As your first trimester is coming to a close, you can now see the face of your baby. And frankly, what a gorgeous face it is! His bone marrow is producing its own blood cells, but the liver and spleen (which makes red blood cells) will make most of the blood cells until right around birth. After birth, it will continue this exclusive role during the entire life of your child. If your baby is a boy, his penis is already apparent and visible on ultrasound. If you want to wait until he or she is born to know whether you’re having a son or a daughter, make sure you let everyone around your health care team know so they don’t spoil the surprise.
Good news – the end of the first trimester is when most mothers-to-be report their nausea disappearing overnight. Second great news – if you have been anxious to feel the baby move, it generally starts around the 4th month of your pregnancy. Don’t worry if it doesn’t happen immediately, especially if you are a first time mum. You just might not know what it feels like. It isn’t a huge earth-shaking sensation, more like light, butterfly-wings flapping inside you. When you do feel it, you can rub your belly to say hello right back!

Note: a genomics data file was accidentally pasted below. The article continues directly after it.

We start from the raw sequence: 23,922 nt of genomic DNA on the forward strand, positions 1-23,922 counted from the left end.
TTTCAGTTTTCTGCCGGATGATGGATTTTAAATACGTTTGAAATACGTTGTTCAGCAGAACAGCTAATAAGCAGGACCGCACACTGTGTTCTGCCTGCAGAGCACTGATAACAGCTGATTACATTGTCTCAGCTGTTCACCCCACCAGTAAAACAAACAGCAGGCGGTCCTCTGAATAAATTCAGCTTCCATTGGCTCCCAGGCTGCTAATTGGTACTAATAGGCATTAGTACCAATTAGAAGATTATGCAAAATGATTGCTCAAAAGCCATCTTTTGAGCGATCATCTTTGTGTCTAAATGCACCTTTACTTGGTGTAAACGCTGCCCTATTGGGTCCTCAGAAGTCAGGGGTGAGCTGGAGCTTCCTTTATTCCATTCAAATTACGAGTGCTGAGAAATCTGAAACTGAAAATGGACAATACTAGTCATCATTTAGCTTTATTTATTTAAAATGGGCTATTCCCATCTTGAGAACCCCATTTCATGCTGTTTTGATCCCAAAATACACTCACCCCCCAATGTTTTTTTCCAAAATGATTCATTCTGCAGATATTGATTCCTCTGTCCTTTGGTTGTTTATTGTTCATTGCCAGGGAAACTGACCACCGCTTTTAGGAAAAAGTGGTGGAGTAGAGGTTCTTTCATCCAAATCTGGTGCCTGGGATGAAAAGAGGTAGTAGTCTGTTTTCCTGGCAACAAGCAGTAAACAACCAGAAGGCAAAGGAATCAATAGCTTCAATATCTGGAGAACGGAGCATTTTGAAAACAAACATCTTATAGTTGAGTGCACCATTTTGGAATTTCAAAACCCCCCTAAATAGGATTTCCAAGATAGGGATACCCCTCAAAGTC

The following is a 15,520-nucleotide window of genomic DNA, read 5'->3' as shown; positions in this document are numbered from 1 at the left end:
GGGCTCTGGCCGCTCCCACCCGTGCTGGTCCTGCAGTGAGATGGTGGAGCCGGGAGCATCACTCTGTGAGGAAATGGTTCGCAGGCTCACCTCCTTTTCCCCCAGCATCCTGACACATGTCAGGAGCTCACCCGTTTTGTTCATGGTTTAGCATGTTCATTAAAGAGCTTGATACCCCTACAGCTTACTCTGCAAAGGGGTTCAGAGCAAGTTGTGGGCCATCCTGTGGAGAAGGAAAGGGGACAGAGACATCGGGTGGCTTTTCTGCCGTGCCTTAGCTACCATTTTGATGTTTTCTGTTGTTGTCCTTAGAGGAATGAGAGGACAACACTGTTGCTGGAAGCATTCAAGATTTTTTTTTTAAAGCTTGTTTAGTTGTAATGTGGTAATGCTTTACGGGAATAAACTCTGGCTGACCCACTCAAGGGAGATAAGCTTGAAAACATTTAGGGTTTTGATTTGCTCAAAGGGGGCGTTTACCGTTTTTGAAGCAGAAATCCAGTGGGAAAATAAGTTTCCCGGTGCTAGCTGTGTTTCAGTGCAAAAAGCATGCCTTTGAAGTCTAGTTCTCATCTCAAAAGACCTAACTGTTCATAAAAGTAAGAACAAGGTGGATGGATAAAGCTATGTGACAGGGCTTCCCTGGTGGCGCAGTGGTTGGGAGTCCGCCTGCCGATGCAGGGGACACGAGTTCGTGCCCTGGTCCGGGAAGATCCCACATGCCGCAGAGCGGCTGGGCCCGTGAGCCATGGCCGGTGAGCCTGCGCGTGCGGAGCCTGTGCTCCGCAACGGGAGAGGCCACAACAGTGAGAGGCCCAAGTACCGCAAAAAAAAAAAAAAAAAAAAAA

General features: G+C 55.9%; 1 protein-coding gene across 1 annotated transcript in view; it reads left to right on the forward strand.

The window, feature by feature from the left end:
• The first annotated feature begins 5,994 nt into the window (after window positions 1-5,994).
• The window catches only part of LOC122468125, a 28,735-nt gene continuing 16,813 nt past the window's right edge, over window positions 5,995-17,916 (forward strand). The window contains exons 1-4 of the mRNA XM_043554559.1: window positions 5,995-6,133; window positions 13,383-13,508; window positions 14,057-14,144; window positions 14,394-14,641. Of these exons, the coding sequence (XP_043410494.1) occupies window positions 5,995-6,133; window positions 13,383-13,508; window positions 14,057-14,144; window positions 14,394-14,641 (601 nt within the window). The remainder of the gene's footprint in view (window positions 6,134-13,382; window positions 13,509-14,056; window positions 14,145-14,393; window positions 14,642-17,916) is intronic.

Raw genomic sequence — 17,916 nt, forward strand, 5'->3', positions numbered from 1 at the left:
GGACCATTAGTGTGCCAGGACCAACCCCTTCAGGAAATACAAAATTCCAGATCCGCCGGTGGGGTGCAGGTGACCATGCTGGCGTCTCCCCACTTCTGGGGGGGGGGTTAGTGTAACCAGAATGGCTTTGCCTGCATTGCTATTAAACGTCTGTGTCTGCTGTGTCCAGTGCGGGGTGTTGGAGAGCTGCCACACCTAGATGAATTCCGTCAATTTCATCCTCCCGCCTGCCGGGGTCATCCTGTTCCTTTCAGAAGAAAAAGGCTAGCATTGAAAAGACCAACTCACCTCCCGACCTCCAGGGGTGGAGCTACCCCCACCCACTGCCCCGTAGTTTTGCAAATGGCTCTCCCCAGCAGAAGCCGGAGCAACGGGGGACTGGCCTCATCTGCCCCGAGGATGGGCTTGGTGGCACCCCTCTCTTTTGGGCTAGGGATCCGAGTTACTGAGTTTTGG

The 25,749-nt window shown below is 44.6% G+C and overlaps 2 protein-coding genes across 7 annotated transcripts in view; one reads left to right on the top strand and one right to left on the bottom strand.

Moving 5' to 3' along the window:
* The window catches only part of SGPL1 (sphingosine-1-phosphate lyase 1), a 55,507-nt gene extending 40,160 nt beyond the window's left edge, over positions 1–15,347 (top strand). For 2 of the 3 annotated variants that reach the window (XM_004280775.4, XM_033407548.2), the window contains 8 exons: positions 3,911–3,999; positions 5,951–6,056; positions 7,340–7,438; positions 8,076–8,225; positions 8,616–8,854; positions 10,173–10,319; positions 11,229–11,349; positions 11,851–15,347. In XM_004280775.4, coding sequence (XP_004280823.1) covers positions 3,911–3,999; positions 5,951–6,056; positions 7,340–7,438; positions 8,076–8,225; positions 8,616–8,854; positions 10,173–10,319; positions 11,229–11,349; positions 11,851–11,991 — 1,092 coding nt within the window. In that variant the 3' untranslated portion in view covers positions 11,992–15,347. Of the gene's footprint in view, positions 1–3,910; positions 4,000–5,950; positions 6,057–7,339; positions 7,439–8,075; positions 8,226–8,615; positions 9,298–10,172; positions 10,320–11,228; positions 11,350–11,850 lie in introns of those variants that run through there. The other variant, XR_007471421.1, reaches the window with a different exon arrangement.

Hungry? While you didn’t need more calories than before your were pregnant during your first trimester, you’ll soon need around 340 extra calories during your second trimester to support your growing baby. Getting these extra calories by eating nutritious meals and snacks from the five food groups (fruit, vegetables, grains, dairy, and meat/fish/protein foods) will help your baby grow and develop healthily – both in your womb and in later life. But what does that number of extra calories look like in healthy food? About 340 calories can be supplied by 1 serving of whole grain bread, topped with 60 g of turkey breast, 1 teaspoon of mayonnaise, some greens and tomato slice. Add a small piece of fruit and ½ glass of milk to drink. This healthy ‘mini-meal’ contains about 340 calories.
A lot of women wonder what can happen if they get ill while pregnant. A cold or a stomach upset usually has no effect on an unborn child. It is just important to inform your gynaecologist about any illness because they will know exactly which treatment and which medicine will help a mother-to-be without damaging the child. Don’t try to choose medicine on our own.